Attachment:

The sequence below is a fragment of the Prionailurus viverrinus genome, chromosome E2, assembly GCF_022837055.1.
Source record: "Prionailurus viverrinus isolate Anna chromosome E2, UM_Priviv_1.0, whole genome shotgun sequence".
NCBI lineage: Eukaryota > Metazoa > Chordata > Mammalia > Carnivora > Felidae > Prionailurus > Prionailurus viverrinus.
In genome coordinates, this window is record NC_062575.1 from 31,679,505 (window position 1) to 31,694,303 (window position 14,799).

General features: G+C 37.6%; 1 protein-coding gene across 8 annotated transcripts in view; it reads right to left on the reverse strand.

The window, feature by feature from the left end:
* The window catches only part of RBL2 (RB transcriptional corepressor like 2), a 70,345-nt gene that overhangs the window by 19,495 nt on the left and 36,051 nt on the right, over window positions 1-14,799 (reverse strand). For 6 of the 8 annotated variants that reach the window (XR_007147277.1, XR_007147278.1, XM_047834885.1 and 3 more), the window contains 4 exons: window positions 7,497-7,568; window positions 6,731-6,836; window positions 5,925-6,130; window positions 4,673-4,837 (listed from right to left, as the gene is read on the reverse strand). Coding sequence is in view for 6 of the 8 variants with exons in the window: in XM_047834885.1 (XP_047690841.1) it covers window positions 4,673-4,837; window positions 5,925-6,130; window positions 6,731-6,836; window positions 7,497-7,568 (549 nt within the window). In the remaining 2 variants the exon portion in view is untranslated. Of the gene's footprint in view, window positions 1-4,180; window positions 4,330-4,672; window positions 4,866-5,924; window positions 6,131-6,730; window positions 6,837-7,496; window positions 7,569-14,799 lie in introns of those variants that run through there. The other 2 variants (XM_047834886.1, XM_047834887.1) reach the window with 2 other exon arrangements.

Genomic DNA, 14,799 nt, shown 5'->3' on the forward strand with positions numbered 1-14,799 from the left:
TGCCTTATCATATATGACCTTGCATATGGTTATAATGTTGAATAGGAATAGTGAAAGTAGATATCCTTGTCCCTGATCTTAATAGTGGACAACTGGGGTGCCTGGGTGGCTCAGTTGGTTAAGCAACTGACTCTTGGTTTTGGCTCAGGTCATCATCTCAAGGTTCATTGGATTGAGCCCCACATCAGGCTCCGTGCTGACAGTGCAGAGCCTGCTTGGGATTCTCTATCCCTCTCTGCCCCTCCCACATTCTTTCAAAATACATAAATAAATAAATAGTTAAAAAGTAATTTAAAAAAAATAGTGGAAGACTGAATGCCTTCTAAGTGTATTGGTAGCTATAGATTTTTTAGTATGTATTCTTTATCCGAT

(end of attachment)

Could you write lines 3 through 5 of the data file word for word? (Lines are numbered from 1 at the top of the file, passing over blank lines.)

NCBI lineage: Eukaryota > Metazoa > Chordata > Mammalia > Carnivora > Felidae > Prionailurus > Prionailurus viverrinus.
In genome coordinates, this window is record NC_062575.1 from 31,679,505 (window position 1) to 31,694,303 (window position 14,799).

General features: G+C 37.6%; 1 protein-coding gene across 8 annotated transcripts in view; it reads right to left on the reverse strand.